I got in on the ground floor. Only a few sets released, and the game was still fresh in the mind of the public who were unclear as to whether this was a harmless diversion or a tool for worshipping the devil, and I had hundreds of cards in my possession.
I never had any really amazing or rare cards. I wasn’t enough of a collector. I didn’t spend the money. My friends did – Mark, Tim, David, Dean – and I managed to get some of their castoffs and to trade for those cards that I really wanted.
In college, I joined the Gaming Club where we, as you might expect, played games. Mostly, we played larger games – games with six or more people – that took forever and managed to give those who hadn’t spent hundreds on the game some chance of actually winning. Of course, there were some people who had spent thousands of dollars on the game.
There have been a number of games based on the Wizards of the Coast game, the earliest released in 1997. The only real success story came with Magic the Gathering: Duels of the Planeswalkers, an on-line card game designed with a level-playing field in mind. You earn extra cards through playing through the game’s campaign, but every player who has completed the game receives the same cards. Essentially, this version of the game reduces Magic the Gathering to its base elements of strategy. The focus is on the player and their skills rather than on the decks people have built (and whose building relies on the money that player has spent).
A few years later, enter Magic the Gathering: Tactics.
Magic the Gathering: Tactics takes the game into strategy-land. Much like other games that Sony offers through their Station game service, the game is focused on player vs. player combat within a small, restricted battlefield. As Drew suggested, it’s like playing chess, but with variables. Whee!
Actually, the game is a lot of fun. It’s addictive, just like the original card game, and the fact that the game is strategy-based – rather than completely card-based – gives the illusion that any player can beat any other player at any time.
Sadly, this is not the case.
What Magic the Gathering: Tactics does that Duels of the Planeswalkers did not, is that it returns the crux of the game back to money. Those who have the most money to spend on the game will do the best.
Partly, this has to do with the cards, of course. The rare cards are rare for a reason, and the abilities that they have often far outstrip the cost of casting them within the game. But that’s a problem (or “feature”) that is endemic of the non-virtual game as well.
Mostly, though, this imbalance has to do with two factors particular to the Tactics game.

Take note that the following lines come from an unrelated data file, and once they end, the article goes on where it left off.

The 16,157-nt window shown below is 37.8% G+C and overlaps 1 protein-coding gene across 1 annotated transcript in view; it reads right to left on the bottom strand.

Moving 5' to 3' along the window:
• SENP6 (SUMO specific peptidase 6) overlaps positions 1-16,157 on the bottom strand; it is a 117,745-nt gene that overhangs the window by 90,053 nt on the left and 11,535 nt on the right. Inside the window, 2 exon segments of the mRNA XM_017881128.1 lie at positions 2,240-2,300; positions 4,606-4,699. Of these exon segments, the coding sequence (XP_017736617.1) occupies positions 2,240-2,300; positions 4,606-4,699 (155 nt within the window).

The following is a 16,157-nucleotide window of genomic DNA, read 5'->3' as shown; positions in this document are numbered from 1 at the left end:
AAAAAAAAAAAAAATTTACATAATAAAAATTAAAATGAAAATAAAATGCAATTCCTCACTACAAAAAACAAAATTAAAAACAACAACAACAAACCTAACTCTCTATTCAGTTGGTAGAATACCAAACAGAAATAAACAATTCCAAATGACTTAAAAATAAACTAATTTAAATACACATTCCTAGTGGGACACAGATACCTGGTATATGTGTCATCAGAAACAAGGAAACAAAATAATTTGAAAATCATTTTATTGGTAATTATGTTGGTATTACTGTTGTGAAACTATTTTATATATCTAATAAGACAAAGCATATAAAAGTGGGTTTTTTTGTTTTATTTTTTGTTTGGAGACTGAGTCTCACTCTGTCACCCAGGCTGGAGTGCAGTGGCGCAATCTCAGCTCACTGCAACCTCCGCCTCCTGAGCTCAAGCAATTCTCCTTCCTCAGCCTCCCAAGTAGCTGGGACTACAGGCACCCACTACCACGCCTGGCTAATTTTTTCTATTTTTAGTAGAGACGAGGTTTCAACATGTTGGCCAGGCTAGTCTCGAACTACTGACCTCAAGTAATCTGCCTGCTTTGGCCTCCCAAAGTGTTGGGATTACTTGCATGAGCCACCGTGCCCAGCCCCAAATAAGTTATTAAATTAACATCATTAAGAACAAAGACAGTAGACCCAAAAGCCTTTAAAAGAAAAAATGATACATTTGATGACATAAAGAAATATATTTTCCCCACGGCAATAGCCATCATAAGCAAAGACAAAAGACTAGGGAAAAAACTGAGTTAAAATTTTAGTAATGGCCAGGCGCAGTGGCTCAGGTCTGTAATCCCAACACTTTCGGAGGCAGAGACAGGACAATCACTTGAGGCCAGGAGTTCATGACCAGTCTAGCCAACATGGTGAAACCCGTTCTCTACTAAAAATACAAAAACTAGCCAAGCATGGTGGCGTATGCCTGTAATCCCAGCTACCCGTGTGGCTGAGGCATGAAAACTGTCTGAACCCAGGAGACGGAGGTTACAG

1. The game gives you, automatically, one mana for every turn that passes. (For those who haven’t played, mana is what allows you to cast spells, and, as you might expect, Magic the Gathering is all about casting spells.) This means that, unlike in the real game, where every turn counts, and if you don’t play a spell from turn two then you’re at a severe disadvantage, you can load your spellbook with high-cost spells. Because the game is played on a chessboard (essentially), you can run from the other player’s creatures and spells until you have enough mana to cast your heavy hitters and then blow the other player out of the water.
2. Tactics introduces the leveling of your character. The wizard that is your avatar gains experience through playing in tournaments and through completing solo quests. The main draw here is that from level six up your character gets talent points that give your wizard individual bonuses, making each fight with another player unpredictable and unique.
Those two facets skew the game towards those who spend money.
In order to take advantage of the automatic production of mana, you need to have specialty cards, which means either buying random packs of cards yourself or buying individual cards from the auction house. Both of these avenues require money.
In order to level quickly and effectively, you should play all of the solo campaigns. The first one is free, but that only brings you to level six. To play the rest, you have to drop twenty bucks, and that’ll bring you up to level twenty-five.
Of course, I’ve spend twenty bucks to buy the solo campaigns. I’ve spent four dollars to buy a pack of cards (mostly with the idea of selling what I get at the auction house). And all of this is in order to make myself competitive in the basic game.
And that game is fun, no lie.
As to whether it holds up over time (and without spending more money), that is the question.